23 March 2014

The Best V9 I've Ever Done

What I meant was the five best V9's I've ever done. These are the climbs I can't stop thinking about. Personally, V9 is my favorite grade in bouldering. Firstly because I have a thing for odd numbers. Secondly, V9 is the level at which I can usually expect success, but have to try hard to achieve it. Not my limit, but challenging nonetheless. I believe I can go anywhere in the world and climb a V9. Except Fontainebleau, I couldn't climb shit there. I don't know, I just love V9's. They're the perfect grade. Anyway, here are my favorite V9's of all-time!!

1. "Luminance" Bishop, California
Huge, beautiful granite block sitting on the east side of the Sierra Nevada mountain range. Beginning on an obvious start, overhanging with friendly holds, consistently difficult, tall, committing and exciting.

2. "Molunk" Brione Switzerland
Perfect granite edges spaced perfectly apart on gorgeous stone with a flat landing.

3. "Tilt Shift" Red Rocks, Nevada
A tall, free-standing boulder on a red and tan cliffside yielding sandstone rails with a physically challenging, technical intro section leading up to a foot-cutting dyno and a heady mantle.

4. "Heart of Darkness" Yosemite Valley, California
Three huge moves between Yosemite granite edges. (Climber: Dave Mason.)

5. "Nine Lives" Chattanooga, Tennessee
A long, power-endurance climb starting on a jug, moving through crimpy sandstone rails with a middle deadpoint and a casual top-out.

There you have it; my most beloved climbs at the V9 level. I'm open to suggestions of honorable mentions, I'm always looking to fatten up this list...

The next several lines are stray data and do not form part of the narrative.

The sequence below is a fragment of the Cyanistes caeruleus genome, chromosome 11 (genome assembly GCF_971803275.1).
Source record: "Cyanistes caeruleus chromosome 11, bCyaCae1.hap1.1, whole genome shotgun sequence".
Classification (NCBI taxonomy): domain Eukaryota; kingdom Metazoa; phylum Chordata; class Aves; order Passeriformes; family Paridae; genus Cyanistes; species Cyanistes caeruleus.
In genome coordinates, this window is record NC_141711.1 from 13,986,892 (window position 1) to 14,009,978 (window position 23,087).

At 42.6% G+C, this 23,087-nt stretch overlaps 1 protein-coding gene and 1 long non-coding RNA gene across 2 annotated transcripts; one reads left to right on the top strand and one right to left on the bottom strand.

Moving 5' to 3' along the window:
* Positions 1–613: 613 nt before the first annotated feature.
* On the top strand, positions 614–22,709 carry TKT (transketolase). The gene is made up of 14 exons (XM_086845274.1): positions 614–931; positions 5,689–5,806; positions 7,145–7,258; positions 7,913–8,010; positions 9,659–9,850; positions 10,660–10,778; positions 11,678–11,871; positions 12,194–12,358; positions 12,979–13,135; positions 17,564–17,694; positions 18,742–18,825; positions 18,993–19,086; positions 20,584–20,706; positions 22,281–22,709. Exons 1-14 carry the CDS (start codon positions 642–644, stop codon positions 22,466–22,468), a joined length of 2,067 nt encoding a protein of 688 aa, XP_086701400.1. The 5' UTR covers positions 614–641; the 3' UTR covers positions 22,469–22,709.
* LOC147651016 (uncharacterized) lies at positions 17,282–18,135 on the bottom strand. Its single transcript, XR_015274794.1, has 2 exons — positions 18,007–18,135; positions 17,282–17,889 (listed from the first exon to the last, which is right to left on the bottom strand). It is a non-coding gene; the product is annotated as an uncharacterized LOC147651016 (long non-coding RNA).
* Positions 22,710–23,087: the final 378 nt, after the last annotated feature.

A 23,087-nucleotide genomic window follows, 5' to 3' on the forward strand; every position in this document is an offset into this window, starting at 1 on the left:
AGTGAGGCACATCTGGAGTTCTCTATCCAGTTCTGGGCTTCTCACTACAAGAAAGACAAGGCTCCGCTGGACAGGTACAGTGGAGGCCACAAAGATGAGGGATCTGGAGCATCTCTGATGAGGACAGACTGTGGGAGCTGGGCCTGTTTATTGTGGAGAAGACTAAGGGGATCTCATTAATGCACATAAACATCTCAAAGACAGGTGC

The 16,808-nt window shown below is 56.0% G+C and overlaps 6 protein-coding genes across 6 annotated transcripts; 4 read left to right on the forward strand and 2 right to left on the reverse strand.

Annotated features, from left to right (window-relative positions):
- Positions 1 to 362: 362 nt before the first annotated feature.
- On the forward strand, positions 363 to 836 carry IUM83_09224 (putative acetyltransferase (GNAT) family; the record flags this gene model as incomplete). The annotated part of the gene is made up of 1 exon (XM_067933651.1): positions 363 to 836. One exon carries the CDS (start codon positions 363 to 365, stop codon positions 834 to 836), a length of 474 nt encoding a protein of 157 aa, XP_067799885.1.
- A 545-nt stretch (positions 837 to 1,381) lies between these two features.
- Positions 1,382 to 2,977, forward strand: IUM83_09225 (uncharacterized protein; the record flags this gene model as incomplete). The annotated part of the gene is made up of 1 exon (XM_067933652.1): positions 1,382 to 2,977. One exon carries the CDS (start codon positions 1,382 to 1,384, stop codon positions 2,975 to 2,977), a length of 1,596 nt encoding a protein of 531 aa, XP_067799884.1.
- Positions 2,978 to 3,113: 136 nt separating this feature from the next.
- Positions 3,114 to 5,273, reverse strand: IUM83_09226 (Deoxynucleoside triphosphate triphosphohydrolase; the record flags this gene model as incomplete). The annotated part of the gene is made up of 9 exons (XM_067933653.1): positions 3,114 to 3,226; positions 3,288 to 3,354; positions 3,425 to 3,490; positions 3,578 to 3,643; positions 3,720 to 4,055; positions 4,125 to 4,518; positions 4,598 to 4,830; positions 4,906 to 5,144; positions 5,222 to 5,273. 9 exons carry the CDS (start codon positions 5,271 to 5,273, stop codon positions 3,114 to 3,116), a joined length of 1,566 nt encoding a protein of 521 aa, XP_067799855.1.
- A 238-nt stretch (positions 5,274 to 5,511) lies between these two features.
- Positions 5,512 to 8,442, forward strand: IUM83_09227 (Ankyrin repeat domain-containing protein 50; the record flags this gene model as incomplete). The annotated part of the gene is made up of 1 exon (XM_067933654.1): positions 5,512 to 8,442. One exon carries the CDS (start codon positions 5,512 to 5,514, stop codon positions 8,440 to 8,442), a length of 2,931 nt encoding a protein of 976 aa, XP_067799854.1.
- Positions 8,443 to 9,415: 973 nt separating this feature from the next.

22 March 2014

The End

It looks like the season of #siegingtheswarm is over in Bishop. I'm watching the weather from Vegas and keeping my fingers crossed for a random cold front to roll through, but as of now I have emotionally checked out. It really wore on me to be so close to sending, and then gradually do worse and worse on it each day that went by. My assumption is that I was so focused on trying this one specific project that I got tunnel vision. I worked the same two moves over and over again for two months and didn't try anything else and it ultimately made me weaker. There were two days where I fell off after the crux; I was doing it! I should have sent! And every time after that I walked up there I felt pressured and anxious that I would blow it or feel off. I got in my own head and psyched myself out. No bueno! I've learned so much through this process. I'm going to have fun climbing again, enjoy living in Las Vegas, maybe train a little, and go back in the fall and give her hell.